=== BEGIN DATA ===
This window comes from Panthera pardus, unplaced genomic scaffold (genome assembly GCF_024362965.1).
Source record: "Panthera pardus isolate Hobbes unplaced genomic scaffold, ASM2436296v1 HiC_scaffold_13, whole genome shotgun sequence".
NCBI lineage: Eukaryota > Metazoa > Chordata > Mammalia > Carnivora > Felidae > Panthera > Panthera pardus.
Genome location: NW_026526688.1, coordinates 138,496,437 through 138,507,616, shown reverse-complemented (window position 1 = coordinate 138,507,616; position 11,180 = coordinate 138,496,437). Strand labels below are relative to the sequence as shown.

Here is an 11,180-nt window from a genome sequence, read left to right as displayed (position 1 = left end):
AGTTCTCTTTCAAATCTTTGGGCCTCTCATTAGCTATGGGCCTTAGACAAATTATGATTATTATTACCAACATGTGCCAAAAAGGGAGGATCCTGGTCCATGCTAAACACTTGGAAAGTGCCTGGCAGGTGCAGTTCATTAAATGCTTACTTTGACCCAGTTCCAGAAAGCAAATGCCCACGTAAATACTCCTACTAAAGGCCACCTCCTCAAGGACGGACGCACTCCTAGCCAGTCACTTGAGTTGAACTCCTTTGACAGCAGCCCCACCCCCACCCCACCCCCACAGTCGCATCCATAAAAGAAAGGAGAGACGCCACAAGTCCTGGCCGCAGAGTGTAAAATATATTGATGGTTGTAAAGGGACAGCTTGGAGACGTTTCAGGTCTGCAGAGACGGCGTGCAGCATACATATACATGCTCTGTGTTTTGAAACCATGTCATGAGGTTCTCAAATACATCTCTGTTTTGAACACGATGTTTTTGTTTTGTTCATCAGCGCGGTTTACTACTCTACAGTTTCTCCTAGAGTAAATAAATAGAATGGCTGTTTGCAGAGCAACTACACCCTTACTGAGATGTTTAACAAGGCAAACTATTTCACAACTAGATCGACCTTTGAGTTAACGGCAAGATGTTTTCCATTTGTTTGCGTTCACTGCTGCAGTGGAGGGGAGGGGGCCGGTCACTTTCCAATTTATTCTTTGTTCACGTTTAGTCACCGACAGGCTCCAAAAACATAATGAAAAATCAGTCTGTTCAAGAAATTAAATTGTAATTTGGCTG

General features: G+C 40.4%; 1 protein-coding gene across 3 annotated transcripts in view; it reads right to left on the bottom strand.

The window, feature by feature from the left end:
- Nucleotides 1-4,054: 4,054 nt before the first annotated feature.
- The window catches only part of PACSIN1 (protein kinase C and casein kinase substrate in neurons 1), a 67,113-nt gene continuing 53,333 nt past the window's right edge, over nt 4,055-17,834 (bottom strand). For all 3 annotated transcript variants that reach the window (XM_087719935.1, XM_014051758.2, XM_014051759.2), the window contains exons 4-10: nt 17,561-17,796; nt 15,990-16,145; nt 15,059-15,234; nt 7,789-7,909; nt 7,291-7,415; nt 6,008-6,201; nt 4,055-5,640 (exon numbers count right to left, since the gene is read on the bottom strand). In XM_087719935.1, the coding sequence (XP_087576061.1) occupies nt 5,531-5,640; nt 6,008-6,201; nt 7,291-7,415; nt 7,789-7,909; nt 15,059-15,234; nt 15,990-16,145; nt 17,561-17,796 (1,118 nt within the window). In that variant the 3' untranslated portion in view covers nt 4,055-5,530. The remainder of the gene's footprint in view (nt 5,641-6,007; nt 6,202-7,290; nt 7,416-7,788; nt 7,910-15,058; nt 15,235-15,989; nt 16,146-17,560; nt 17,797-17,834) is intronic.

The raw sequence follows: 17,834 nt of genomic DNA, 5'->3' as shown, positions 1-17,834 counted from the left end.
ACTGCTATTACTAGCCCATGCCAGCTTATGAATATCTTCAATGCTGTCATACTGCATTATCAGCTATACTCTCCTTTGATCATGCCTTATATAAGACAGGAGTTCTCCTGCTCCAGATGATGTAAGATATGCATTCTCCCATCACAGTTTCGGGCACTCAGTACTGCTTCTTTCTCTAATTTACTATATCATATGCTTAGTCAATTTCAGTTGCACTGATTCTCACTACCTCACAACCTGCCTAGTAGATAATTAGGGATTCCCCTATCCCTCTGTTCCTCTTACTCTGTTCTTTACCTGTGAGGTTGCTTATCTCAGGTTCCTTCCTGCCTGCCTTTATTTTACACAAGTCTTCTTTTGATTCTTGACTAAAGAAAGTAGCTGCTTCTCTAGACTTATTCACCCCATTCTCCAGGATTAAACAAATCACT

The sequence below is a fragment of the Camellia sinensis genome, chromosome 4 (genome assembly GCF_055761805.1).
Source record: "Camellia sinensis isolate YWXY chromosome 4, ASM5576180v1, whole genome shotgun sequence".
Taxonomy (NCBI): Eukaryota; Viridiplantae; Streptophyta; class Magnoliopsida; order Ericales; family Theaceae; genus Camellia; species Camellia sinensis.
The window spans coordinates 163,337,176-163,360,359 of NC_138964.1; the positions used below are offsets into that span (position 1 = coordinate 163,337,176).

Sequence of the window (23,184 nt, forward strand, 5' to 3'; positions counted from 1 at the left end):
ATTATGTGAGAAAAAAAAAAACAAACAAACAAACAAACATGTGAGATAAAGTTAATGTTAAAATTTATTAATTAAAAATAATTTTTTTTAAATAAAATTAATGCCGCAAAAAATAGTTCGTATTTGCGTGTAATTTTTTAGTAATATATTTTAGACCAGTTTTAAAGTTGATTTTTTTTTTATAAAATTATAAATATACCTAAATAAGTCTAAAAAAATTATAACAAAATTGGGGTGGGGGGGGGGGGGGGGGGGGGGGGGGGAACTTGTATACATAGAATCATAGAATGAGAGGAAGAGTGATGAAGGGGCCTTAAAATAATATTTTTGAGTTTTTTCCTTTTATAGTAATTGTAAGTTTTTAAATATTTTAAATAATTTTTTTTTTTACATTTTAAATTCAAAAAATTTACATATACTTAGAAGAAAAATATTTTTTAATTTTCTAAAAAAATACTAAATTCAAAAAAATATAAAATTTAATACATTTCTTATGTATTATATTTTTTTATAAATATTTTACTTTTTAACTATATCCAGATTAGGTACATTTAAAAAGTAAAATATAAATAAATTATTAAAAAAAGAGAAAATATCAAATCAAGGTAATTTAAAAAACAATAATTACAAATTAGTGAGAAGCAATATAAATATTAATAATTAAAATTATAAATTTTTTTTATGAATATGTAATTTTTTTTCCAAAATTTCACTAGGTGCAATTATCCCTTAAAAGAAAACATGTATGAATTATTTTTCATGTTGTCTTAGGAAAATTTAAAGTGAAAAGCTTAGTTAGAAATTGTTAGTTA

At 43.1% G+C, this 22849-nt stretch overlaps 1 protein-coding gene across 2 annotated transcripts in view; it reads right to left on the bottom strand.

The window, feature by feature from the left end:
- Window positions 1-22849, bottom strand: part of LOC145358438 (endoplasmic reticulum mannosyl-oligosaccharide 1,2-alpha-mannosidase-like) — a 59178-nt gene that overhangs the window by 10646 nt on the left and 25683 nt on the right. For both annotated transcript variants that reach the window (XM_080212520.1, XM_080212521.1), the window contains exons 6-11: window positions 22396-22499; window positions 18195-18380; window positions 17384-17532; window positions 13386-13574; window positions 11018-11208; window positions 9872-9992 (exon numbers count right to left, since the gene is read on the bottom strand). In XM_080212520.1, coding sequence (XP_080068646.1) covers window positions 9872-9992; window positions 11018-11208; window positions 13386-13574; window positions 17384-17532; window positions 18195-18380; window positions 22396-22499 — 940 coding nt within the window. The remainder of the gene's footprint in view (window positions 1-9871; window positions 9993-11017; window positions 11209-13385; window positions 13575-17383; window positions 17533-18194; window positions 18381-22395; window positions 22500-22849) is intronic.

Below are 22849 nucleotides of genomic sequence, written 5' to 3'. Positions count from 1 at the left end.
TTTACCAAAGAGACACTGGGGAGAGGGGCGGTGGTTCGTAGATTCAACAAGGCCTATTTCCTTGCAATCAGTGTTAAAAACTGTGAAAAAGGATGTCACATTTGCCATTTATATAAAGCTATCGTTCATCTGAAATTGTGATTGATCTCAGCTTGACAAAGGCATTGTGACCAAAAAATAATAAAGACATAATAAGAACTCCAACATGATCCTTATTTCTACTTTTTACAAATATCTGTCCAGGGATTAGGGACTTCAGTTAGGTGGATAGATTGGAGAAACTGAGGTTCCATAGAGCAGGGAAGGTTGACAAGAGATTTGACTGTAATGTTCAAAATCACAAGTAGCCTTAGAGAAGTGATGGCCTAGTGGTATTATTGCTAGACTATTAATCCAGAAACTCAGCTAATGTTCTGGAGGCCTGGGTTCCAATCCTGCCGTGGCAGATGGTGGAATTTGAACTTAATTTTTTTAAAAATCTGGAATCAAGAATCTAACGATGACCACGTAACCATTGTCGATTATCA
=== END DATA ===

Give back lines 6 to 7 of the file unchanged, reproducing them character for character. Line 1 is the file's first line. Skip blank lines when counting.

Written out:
AGTTCTCTTTCAAATCTTTGGGCCTCTCATTAGCTATGGGCCTTAGACAAATTATGATTATTATTACCAACATGTGCCAAAAAGGGAGGATCCTGGTCCATGCTAAACACTTGGAAAGTGCCTGGCAGGTGCAGTTCATTAAATGCTTACTTTGACCCAGTTCCAGAAAGCAAATGCCCACGTAAATACTCCTACTAAAGGCCACCTCCTCAAGGACGGACGCACTCCTAGCCAGTCACTTGAGTTGAACTCCTTTGACAGCAGCCCCACCCCCACCCCACCCCCACAGTCGCATCCATAAAAGAAAGGAGAGACGCCACAAGTCCTGGCCGCAGAGTGTAAAATATATTGATGGTTGTAAAGGGACAGCTTGGAGACGTTTCAGGTCTGCAGAGACGGCGTGCAGCATACATATACATGCTCTGTGTTTTGAAACCATGTCATGAGGTTCTCAAATACATCTCTGTTTTGAACACGATGTTTTTGTTTTGTTCATCAGCGCGGTTTACTACTCTACAGTTTCTCCTAGAGTAAATAAATAGAATGGCTGTTTGCAGAGCAACTACACCCTTACTGAGATGTTTAACAAGGCAAACTATTTCACAACTAGATCGACCTTTGAGTTAACGGCAAGATGTTTTCCATTTGTTTGCGTTCACTGCTGCAGTGGAGGGGAGGGGGCCGGTCACTTTCCAATTTATTCTTTGTTCACGTTTAGTCACCGACAGGCTCCAAAAACATAATGAAAAATCAGTCTGTTCAAGAAATTAAATTGTAATTTGGCTG

General features: G+C 40.4%; 1 protein-coding gene across 3 annotated transcripts in view; it reads right to left on the bottom strand.